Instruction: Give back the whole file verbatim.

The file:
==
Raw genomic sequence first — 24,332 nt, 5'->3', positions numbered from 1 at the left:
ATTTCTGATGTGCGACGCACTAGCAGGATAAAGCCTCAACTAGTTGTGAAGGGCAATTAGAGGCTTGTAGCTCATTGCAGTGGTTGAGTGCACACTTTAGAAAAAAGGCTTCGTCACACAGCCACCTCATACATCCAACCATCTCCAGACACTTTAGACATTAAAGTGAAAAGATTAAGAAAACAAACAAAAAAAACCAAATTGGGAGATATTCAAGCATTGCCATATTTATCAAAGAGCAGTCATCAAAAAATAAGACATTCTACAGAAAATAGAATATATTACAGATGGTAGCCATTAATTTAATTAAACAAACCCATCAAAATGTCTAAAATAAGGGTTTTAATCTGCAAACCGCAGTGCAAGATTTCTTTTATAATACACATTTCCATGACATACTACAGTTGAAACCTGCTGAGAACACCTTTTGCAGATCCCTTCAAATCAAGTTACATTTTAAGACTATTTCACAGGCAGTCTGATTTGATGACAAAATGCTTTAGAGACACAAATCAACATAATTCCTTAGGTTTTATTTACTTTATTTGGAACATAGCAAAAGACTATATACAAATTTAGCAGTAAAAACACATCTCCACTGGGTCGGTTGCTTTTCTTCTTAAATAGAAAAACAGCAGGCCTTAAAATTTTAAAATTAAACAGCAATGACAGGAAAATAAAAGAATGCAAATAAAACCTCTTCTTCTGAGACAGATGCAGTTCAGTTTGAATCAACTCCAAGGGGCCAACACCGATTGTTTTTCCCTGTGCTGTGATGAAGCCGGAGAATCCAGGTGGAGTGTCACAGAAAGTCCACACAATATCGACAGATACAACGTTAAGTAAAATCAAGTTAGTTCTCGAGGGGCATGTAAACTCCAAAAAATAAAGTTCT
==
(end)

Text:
Raw genomic sequence first — 24,332 nt, 5'->3', positions numbered from 1 at the left:
ATTTCTGATGTGCGACGCACTAGCAGGATAAAGCCTCAACTAGTTGTGAAGGGCAATTAGAGGCTTGTAGCTCATTGCAGTGGTTGAGTGCACACTTTAGAAAAAAGGCTTCGTCACACAGCCACCTCATACATCCAACCATCTCCAGACACTTTAGACATTAAAGTGAAAAGATTAAGAAAACAAACAAAAAAAACCAAATTGGGAGATATTCAAGCATTGCCATATTTATCAAAGAGCAGTCATCAAAAAATAAGACATTCTACAGAAAATAGAATATATTACAGATGGTAGCCATTAATTTAATTAAACAAACCCATCAAAATGTCTAAAATAAGGGTTTTAATCTGCAAACCGCAGTGCAAGATTTCTTTTATAATACACATTTCCATGACATACTACAGTTGAAACCTGCTGAGAACACCTTTTGCAGATCCCTTCAAATCAAGTTACATTTTAAGACTATTTCACAGGCAGTCTGATTTGATGACAAAATGCTTTAGAGACACAAATCAACATAATTCCTTAGGTTTTATTTACTTTATTTGGAACATAGCAAAAGACTATATACAAATTTAGCAGTAAAAACACATCTCCACTGGGTCGGTTGCTTTTCTTCTTAAATAGAAAAACAGCAGGCCTTAAAATTTTAAAATTAAACAGCAATGACAGGAAAATAAAAGAATGCAAATAAAACCTCTTCTTCTGAGACAGATGCAGTTCAGTTTGAATCAACTCCAAGGGGCCAACACCGATTGTTTTTCCCTGTGCTGTGATGAAGCCGGAGAATCCAGGTGGAGTGTCACAGAAAGTCCACACAATATCGACAGATACAACGTTAAGTAAAATCAAGTTAGTTCTCGAGGGGCATGTAAACTCCAAAAAATAAAGTTCT